The duo first play a peppy rendition of Scott Joplin’s 1903 rag “Something Doing”, here styled as “Somethin’ Doin'”.
Somethin’ Doin’, recorded February 15, 1928 by Nap Hayes and Matthew Prater.
As an answer to the first tune, on the flip they play the folk rag “Nothin’ Doin'”, a little bluer—and a little cleaner playing—than the previous side. I’m hearing a bit of Lemon Jefferson’s “Black Snake Moan” interpolated in this tune (“oh-oh, honey what’s the matter now”).
Nothin’ Doin, recorded February 28, 1928 by Nap Hayes and Matthew Prater.
February 10th marks the anniversary of the birth of one of several men who may well have been the father of swing music—the incomparable Chick Webb.
Chick was born William Henry Webb in Baltimore, Maryland. The year of his birth has been disputed, with 1902, 1905, 1907, and 1909 all suggested, though ’05 is the most likely candidate. As a child, tuberculosis of the spine stunted his growth and led to his hunchbacked appearance. His doctor suggested the young Webb take up the drums to help alleviate his condition, so he worked as a newsboy to save up enough money for a kit. By the mid-1920s, he was leading a band in Harlem. After one unissued side for Vocalion in ’27, Webb cut his first record for Brunswick in 1928, issued under the pseudonym “The Jungle Band” (a name usually reserved for Duke Ellington’s recordings on that label). These two Brunswick sides, titled “Dog Bottom” and “Jungle Mama” were stomping hot jazz. In 1931, Webb’s orchestra became the house band of the famed Savoy Ballroom in Harlem, Following a ’31 date with Vocalion, Webb signed with Columbia, waxing thirteen sides in 1933 and ’34, four of which appeared on their subsidiary Okeh label. Two months after completing his final Okeh recordings in July of 1934, Webb signed with Decca, which would last him the remainder of his career. Not too long after beginning his contract with Decca, Webb brought on a new girl singer by the name of Ella Fitzgerald. In a number of “battles of the bands” at the Savoy, Webb and his orchestra bested the likes of Benny Goodman and Count Basie, though he once lost to Duke Ellington’s band. By the end of the 1930s, however, Webb’s condition was catching up to him. Following an operation at Johns Hopkins Hospital, Chick Webb died on June 16, 1939 in his hometown of Baltimore.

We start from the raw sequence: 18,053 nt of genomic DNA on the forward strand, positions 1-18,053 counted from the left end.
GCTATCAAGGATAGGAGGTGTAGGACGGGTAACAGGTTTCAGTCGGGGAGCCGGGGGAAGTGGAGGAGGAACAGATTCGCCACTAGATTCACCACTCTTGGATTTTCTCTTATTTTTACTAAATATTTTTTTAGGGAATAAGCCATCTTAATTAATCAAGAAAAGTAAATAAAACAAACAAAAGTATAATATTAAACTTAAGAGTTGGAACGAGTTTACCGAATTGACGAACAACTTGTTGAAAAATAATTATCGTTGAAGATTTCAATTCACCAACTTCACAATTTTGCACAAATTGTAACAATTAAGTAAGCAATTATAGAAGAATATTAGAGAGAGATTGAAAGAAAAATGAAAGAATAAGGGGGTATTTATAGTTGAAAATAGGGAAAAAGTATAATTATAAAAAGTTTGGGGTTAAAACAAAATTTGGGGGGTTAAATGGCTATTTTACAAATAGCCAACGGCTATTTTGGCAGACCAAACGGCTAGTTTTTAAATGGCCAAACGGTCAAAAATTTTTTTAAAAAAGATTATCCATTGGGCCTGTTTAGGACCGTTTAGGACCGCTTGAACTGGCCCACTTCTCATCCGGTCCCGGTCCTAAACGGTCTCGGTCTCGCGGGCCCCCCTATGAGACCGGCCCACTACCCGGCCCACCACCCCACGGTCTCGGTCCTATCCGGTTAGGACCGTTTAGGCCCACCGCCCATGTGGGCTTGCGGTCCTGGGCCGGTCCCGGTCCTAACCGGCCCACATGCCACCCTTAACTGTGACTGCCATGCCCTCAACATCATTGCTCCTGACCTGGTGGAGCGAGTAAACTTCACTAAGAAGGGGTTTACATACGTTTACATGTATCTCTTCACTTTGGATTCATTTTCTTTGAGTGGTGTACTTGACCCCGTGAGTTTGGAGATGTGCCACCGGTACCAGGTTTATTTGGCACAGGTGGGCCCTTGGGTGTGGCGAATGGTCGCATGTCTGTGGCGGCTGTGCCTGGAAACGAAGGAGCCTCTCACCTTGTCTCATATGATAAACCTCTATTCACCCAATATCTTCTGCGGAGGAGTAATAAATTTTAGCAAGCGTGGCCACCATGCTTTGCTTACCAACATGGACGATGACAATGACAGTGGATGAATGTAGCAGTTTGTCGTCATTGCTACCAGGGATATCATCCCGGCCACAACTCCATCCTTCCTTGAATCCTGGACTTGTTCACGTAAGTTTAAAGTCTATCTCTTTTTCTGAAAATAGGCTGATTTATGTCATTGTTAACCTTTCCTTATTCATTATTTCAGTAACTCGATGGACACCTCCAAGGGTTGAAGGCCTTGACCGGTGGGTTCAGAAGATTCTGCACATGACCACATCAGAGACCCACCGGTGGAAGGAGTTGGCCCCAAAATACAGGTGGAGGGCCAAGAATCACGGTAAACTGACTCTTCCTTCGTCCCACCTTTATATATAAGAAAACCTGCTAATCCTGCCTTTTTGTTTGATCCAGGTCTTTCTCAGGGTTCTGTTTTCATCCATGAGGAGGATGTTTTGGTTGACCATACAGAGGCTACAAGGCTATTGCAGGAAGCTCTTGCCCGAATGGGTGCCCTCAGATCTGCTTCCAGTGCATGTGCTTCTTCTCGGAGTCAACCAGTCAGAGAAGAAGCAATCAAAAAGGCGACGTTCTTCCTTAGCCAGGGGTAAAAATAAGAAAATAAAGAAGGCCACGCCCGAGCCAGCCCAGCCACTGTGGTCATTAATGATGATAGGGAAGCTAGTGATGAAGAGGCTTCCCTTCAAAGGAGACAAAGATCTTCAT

Okeh 41571 was recorded on July 6, 1934 in New York City by Chick Webb and his Orchestra. Purportedly, matrices W 152770 and W 152772 were the last masters recorded by the Columbia Phonograph Company before its absorption into the American Record Corporation. Webb’s Orchestra is made up of Mario Bauza, Bobby Stark, and Taft Jordan on trumpets, Sandy Williams and Fernando Arbello on trombones, Pete Clark and Edgar Sampson an alto saxes, Elmer Williams and Wayman Carver on tenor saxes, Joe Steele on piano, John Trueheart on banjo and guitar, John Kirby on string bass, and of course Chick Webb on drums.
First up, baritone Charles Linton delivers a wonderful vocal on Webb’s all-around magnificent rendition of the 1932 “Fats” Waller, Don Redman, and Andy Razaf standard “If it Ain’t Love”.
If it Ain’t Love, recorded July 6, 1934 by Chick Webb and his Orchestra.
Next, trumpet man Taft Jordan performs a Satchmo style vocal on “True”.
True, recorded July 6, 1934 by Chick Webb and his Orchestra.
One of the most commercially successful blues artists of the 1930s, along with the likes of Big Bill, Josh White, and Peetie Wheatstraw, was Blind Boy Fuller, who cut 130 sides—both low down blues and peppy rags—between 1935 and 1940.
The artist who would become Blind Boy Fuller was born Fulton Allen on July 10, 1907 (or 1904, according to some sources) in Wadesboro, North Carolina, one of ten children born to May Jane Walker and Calvin Allen. He learned field hollers and old time songs from his elders, and took up the guitar. As a result of untreated neonatal conjunctivitis, Allen began to lose his sight in his teenage years, and was totally blind by the end of the 1920s. Unable to continue working manual labor, he turned to performance, playing street corners, rent parties, and the like, eventually settling in Durham, North Carolina. There, he developed a following amongst the local musicians, including Bull City Red, Sonny Terry, and Dipper Boy Council, with whom he would later record. In 1935, J.B. Long, manager of the United Dollar Store discovered Allen, and arranged for him to record for the American Record Corporation in New York City as “Blind Boy Fuller”, along with Bull City Red and Rev. Blind Gary Davis. Fuller made his debut in four sessions from July 23 to 26, 1935. He would return to New York seven times, and also travel to Columbia, South Carolina, Memphis, Tennessee, and Chicago, adding up to a total of twenty-three sessions (if my count is correct) between 1935 and 1940 for the ARC, plus two in 1937 for Decca. He was scheduled to appear in John Hammond’s From Spirituals to Swing concert at Carnegie Hall in 1938, but was unable to make it, as he was in jail for shooting at his wife (no small feat for a blind man). Sonny Terry substituted for him. Fuller’s health was in decline by the early 1940s, owing to a heavy alcohol intake causing him kidney troubles, and he had his last record date on June 19, 1940, in Chicago. Following a period of infirmity, Fuller died of pyemia on February 13, 1941.
Okeh 05476 was recorded on March 5 and 6, 1940 in New York City by Blind Boy Fuller. On the former, Fuller is accompanied on washboard by Bull City Red (real name George Washington, also known as “Oh Red”). It was originally issued on Vocalion with the same catalog number, and later appeared on Columbia 37230 and 30011 around 1946.
On the first side, Fuller does one of his best remembered rag tunes, the classic boogie number “Step it Up and Go”, with some lively picking on his National Duolian.
Step it Up and Go, recorded on March 5, 1940 by Blind Boy Fuller.
On the flip, he plays a little bluer on “Little Woman You’re So Sweet”, with a tune in the “Sitting On Top of the World” family. If you ask me, these lyrics are nothing to write home about, but the delivery is top-notch!
Little Woman You’re So Sweet, recorded on March 6, 1940 by Blind Boy Fuller.